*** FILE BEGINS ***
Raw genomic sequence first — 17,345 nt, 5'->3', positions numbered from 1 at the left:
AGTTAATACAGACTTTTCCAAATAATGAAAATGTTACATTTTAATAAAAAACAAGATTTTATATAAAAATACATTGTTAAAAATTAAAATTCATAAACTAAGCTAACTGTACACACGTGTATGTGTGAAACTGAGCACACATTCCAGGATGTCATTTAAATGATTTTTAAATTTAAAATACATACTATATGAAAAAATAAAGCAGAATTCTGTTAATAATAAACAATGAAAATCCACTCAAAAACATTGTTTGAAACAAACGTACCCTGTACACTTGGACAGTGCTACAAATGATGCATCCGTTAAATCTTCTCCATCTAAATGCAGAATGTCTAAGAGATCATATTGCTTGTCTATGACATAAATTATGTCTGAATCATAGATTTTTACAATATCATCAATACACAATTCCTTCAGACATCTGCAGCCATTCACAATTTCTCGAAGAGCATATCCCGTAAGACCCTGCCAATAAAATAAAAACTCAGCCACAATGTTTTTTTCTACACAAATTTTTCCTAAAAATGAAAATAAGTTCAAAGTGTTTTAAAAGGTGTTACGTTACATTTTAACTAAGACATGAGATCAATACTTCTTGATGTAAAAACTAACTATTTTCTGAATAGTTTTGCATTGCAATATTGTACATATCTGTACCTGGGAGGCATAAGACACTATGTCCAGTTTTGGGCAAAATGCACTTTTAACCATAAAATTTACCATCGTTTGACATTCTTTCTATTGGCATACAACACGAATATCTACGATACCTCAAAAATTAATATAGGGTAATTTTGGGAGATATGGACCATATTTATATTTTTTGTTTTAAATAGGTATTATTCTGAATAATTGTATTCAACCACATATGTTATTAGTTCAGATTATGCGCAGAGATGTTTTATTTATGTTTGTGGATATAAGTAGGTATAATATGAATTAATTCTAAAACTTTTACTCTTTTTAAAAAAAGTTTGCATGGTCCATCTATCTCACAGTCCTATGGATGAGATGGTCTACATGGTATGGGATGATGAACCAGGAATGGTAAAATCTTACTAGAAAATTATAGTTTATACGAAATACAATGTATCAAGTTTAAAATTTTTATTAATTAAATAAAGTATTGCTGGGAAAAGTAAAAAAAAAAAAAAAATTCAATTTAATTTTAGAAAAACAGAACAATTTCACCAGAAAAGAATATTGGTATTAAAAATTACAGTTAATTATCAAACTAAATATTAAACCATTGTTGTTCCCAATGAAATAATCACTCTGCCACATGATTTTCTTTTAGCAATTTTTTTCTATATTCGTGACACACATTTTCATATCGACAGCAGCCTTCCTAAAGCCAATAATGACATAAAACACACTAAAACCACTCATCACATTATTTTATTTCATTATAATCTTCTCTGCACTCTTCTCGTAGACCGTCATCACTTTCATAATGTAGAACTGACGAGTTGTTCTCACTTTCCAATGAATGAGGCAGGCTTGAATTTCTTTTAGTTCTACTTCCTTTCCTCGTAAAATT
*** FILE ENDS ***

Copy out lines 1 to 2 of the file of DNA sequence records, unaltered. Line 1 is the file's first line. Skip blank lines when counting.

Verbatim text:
Raw genomic sequence first — 17,345 nt, 5'->3', positions numbered from 1 at the left:
AGTTAATACAGACTTTTCCAAATAATGAAAATGTTACATTTTAATAAAAAACAAGATTTTATATAAAAATACATTGTTAAAAATTAAAATTCATAAACTAAGCTAACTGTACACACGTGTATGTGTGAAACTGAGCACACATTCCAGGATGTCATTTAAATGATTTTTAAATTTAAAATACATACTATATGAAAAAATAAAGCAGAATTCTGTTAATAATAAACAATGAAAATCCACTCAAAAACATTGTTTGAAACAAACGTACCCTGTACACTTGGACAGTGCTACAAATGATGCATCCGTTAAATCTTCTCCATCTAAATGCAGAATGTCTAAGAGATCATATTGCTTGTCTATGACATAAATTATGTCTGAATCATAGATTTTTACAATATCATCAATACACAATTCCTTCAGACATCTGCAGCCATTCACAATTTCTCGAAGAGCATATCCCGTAAGACCCTGCCAATAAAATAAAAACTCAGCCACAATGTTTTTTTCTACACAAATTTTTCCTAAAAATGAAAATAAGTTCAAAGTGTTTTAAAAGGTGTTACGTTACATTTTAACTAAGACATGAGATCAATACTTCTTGATGTAAAAACTAACTATTTTCTGAATAGTTTTGCATTGCAATATTGTACATATCTGTACCTGGGAGGCATAAGACACTATGTCCAGTTTTGGGCAAAATGCACTTTTAACCATAAAATTTACCATCGTTTGACATTCTTTCTATTGGCATACAACACGAATATCTACGATACCTCAAAAATTAATATAGGGTAATTTTGGGAGATATGGACCATATTTATATTTTTTGTTTTAAATAGGTATTATTCTGAATAATTGTATTCAACCACATATGTTATTAGTTCAGATTATGCGCAGAGATGTTTTATTTATGTTTGTGGATATAAGTAGGTATAATATGAATTAATTCTAAAACTTTTACTCTTTTTAAAAAAAGTTTGCATGGTCCATCTATCTCACAGTCCTATGGATGAGATGGTCTACATGGTATGGGATGATGAACCAGGAATGGTAAAATCTTACTAGAAAATTATAGTTTATACGAAATACAATGTATCAAGTTTAAAATTTTTATTAATTAAATAAAGTATTGCTGGGAAAAGTAAAAAAAAAAAAAAAATTCAATTTAATTTTAGAAAAACAGAACAATTTCACCAGAAAAGAATATTGGTATTAAAAATTACAGTTAATTATCAAACTAAATATTAAACCATTGTTGTTCCCAATGAAATAATCACTCTGCCACATGATTTTCTTTTAGCAATTTTTTTCTATATTCGTGACACACATTTTCATATCGACAGCAGCCTTCCTAAAGCCAATAATGACATAAAACACACTAAAACCACTCATCACATTATTTTATTTCATTATAATCTTCTCTGCACTCTTCTCGTAGACCGTCATCACTTTCATAATGTAGAACTGACGAGTTGTTCTCACTTTCCAATGAATGAGGCAGGCTTGAATTTCTTTTAGTTCTACTTCCTTTCCTCGTAAAATT